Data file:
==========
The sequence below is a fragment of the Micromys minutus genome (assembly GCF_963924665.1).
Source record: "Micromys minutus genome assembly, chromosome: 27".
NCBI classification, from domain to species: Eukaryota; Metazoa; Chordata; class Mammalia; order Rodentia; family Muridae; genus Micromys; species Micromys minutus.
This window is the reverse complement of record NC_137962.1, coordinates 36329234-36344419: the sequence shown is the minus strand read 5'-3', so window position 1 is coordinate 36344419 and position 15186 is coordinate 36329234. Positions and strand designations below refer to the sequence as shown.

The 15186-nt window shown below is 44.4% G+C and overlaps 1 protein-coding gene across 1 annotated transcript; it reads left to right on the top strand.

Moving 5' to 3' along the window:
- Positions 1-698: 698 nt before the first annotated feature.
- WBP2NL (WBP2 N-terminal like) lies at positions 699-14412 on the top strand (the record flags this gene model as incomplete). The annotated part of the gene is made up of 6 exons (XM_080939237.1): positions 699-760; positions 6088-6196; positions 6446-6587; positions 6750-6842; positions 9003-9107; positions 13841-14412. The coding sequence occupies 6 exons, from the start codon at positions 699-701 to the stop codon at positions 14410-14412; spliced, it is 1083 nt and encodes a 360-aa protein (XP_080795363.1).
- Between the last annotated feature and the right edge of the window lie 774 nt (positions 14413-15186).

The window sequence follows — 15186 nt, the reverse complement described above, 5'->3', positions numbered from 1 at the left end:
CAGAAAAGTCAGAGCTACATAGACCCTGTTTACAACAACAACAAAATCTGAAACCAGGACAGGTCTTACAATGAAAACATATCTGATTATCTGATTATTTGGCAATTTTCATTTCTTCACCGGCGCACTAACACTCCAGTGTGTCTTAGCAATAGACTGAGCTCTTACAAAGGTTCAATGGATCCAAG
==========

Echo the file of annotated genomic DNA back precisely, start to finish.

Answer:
The sequence below is a fragment of the Micromys minutus genome (assembly GCF_963924665.1).
Source record: "Micromys minutus genome assembly, chromosome: 27".
NCBI classification, from domain to species: Eukaryota; Metazoa; Chordata; class Mammalia; order Rodentia; family Muridae; genus Micromys; species Micromys minutus.
This window is the reverse complement of record NC_137962.1, coordinates 36329234-36344419: the sequence shown is the minus strand read 5'-3', so window position 1 is coordinate 36344419 and position 15186 is coordinate 36329234. Positions and strand designations below refer to the sequence as shown.

The 15186-nt window shown below is 44.4% G+C and overlaps 1 protein-coding gene across 1 annotated transcript; it reads left to right on the top strand.

Moving 5' to 3' along the window:
- Positions 1-698: 698 nt before the first annotated feature.
- WBP2NL (WBP2 N-terminal like) lies at positions 699-14412 on the top strand (the record flags this gene model as incomplete). The annotated part of the gene is made up of 6 exons (XM_080939237.1): positions 699-760; positions 6088-6196; positions 6446-6587; positions 6750-6842; positions 9003-9107; positions 13841-14412. The coding sequence occupies 6 exons, from the start codon at positions 699-701 to the stop codon at positions 14410-14412; spliced, it is 1083 nt and encodes a 360-aa protein (XP_080795363.1).
- Between the last annotated feature and the right edge of the window lie 774 nt (positions 14413-15186).

The window sequence follows — 15186 nt, the reverse complement described above, 5'->3', positions numbered from 1 at the left end:
CAGAAAAGTCAGAGCTACATAGACCCTGTTTACAACAACAACAAAATCTGAAACCAGGACAGGTCTTACAATGAAAACATATCTGATTATCTGATTATTTGGCAATTTTCATTTCTTCACCGGCGCACTAACACTCCAGTGTGTCTTAGCAATAGACTGAGCTCTTACAAAGGTTCAATGGATCCAAG